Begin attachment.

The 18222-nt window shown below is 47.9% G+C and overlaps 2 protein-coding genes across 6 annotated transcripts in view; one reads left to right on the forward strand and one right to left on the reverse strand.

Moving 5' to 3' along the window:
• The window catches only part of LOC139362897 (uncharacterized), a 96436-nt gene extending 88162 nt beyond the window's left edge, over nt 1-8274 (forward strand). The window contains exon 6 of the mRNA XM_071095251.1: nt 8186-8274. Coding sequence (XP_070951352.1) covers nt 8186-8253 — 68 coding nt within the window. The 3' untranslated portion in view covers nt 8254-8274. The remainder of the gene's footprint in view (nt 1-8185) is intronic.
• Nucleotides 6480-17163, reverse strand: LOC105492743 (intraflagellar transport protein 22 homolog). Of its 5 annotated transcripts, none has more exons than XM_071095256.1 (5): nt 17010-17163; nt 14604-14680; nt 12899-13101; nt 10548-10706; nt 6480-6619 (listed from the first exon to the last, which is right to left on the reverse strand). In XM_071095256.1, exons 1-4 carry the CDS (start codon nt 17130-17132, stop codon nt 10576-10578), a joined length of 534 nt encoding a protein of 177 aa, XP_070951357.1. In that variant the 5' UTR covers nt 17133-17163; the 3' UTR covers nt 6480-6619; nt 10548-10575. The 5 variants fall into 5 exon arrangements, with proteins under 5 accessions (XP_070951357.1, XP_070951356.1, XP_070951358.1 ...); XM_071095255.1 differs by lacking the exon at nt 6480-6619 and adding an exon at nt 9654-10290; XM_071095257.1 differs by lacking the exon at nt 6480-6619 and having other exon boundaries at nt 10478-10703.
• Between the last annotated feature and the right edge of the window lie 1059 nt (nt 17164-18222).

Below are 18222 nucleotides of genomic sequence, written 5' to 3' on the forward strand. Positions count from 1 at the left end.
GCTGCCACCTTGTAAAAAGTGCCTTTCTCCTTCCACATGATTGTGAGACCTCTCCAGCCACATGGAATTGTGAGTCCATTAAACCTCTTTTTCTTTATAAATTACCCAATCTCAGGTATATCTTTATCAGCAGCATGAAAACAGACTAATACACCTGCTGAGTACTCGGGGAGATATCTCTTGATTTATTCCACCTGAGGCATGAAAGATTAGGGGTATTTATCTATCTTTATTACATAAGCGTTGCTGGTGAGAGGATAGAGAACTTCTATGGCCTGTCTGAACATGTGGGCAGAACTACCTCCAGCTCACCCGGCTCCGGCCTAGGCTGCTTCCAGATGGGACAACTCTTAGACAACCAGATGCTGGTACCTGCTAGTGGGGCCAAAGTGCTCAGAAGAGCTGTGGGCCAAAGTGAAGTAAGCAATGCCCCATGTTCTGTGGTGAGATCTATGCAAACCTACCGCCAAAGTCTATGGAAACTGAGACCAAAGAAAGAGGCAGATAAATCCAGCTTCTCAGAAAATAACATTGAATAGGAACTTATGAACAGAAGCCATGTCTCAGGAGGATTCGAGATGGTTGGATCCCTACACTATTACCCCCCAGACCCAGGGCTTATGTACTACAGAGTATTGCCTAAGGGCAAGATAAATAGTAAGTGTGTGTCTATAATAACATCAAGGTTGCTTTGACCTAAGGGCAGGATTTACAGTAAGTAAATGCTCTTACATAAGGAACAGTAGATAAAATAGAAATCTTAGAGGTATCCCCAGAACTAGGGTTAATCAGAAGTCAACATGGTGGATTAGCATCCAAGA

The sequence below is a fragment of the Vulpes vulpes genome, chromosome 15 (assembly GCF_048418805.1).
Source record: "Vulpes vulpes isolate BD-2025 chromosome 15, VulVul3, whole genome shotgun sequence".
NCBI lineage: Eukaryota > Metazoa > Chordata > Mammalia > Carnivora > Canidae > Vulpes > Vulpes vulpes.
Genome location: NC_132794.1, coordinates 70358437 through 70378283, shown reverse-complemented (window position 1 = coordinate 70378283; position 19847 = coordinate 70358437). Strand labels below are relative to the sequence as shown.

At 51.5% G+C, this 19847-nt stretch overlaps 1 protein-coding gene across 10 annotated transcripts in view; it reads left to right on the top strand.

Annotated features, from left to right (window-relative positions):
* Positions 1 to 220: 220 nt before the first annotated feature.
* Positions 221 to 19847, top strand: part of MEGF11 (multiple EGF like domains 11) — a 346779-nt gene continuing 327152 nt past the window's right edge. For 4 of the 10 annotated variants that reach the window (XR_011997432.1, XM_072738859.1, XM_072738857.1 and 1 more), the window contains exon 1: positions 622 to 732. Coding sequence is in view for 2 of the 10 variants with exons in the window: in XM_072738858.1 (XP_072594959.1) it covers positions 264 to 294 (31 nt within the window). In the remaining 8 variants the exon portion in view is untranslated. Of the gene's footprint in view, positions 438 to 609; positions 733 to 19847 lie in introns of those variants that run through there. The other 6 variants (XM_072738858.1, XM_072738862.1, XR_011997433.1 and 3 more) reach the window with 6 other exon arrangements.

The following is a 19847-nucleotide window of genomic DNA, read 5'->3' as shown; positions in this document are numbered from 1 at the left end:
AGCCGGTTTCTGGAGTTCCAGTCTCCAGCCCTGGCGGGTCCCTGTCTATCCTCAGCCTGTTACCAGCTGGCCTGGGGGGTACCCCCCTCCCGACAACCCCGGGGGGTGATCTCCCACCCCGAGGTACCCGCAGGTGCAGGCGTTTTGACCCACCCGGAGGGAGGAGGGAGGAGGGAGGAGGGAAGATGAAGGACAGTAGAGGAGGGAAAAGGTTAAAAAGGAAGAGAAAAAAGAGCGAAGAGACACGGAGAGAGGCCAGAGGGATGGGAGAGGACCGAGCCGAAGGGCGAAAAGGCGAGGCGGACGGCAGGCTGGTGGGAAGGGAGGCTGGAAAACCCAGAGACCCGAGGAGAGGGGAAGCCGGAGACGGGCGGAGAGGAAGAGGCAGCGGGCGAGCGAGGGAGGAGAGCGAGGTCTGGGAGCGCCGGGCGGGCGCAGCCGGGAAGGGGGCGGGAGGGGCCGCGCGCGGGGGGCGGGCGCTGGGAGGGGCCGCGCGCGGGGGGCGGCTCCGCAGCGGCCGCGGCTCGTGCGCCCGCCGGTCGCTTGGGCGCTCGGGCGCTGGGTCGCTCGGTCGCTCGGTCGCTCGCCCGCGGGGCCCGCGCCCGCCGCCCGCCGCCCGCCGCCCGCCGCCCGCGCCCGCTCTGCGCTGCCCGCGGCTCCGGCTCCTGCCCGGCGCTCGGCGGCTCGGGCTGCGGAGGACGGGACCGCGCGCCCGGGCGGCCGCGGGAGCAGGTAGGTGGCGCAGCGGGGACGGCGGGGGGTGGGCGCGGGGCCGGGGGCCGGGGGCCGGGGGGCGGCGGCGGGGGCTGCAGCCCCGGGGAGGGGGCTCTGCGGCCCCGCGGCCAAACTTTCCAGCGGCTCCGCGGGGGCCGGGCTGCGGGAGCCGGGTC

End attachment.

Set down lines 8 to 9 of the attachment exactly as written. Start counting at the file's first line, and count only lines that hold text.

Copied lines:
The sequence below is a fragment of the Vulpes vulpes genome, chromosome 15 (assembly GCF_048418805.1).
Source record: "Vulpes vulpes isolate BD-2025 chromosome 15, VulVul3, whole genome shotgun sequence".